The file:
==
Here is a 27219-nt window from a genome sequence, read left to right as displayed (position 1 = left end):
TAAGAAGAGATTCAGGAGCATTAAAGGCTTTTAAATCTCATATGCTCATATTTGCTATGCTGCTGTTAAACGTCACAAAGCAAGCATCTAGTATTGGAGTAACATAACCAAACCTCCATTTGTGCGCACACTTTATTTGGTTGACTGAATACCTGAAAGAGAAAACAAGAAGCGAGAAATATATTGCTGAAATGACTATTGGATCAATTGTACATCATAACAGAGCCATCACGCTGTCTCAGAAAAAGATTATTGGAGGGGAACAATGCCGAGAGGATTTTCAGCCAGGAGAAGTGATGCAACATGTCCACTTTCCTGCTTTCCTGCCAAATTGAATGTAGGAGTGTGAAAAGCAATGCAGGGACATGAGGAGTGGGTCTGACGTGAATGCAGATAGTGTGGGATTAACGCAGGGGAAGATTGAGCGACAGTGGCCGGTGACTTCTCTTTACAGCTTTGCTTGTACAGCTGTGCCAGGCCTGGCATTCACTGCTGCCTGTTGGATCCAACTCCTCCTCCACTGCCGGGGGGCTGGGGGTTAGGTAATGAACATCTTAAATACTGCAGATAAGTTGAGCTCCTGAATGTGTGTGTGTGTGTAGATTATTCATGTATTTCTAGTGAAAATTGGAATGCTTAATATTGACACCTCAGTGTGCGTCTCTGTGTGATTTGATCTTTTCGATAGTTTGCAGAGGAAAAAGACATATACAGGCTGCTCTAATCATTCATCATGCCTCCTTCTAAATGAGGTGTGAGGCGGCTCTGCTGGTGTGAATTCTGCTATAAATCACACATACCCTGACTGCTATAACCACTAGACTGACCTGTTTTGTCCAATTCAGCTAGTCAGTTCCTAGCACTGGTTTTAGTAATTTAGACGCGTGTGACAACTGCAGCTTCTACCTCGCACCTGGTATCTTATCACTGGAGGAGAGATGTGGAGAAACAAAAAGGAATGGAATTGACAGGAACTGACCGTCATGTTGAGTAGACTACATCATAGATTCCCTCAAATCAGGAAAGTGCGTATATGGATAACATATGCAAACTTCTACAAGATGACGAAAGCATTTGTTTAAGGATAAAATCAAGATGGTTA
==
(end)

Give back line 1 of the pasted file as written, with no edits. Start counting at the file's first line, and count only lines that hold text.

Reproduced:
Here is a 27219-nt window from a genome sequence, read left to right as displayed (position 1 = left end):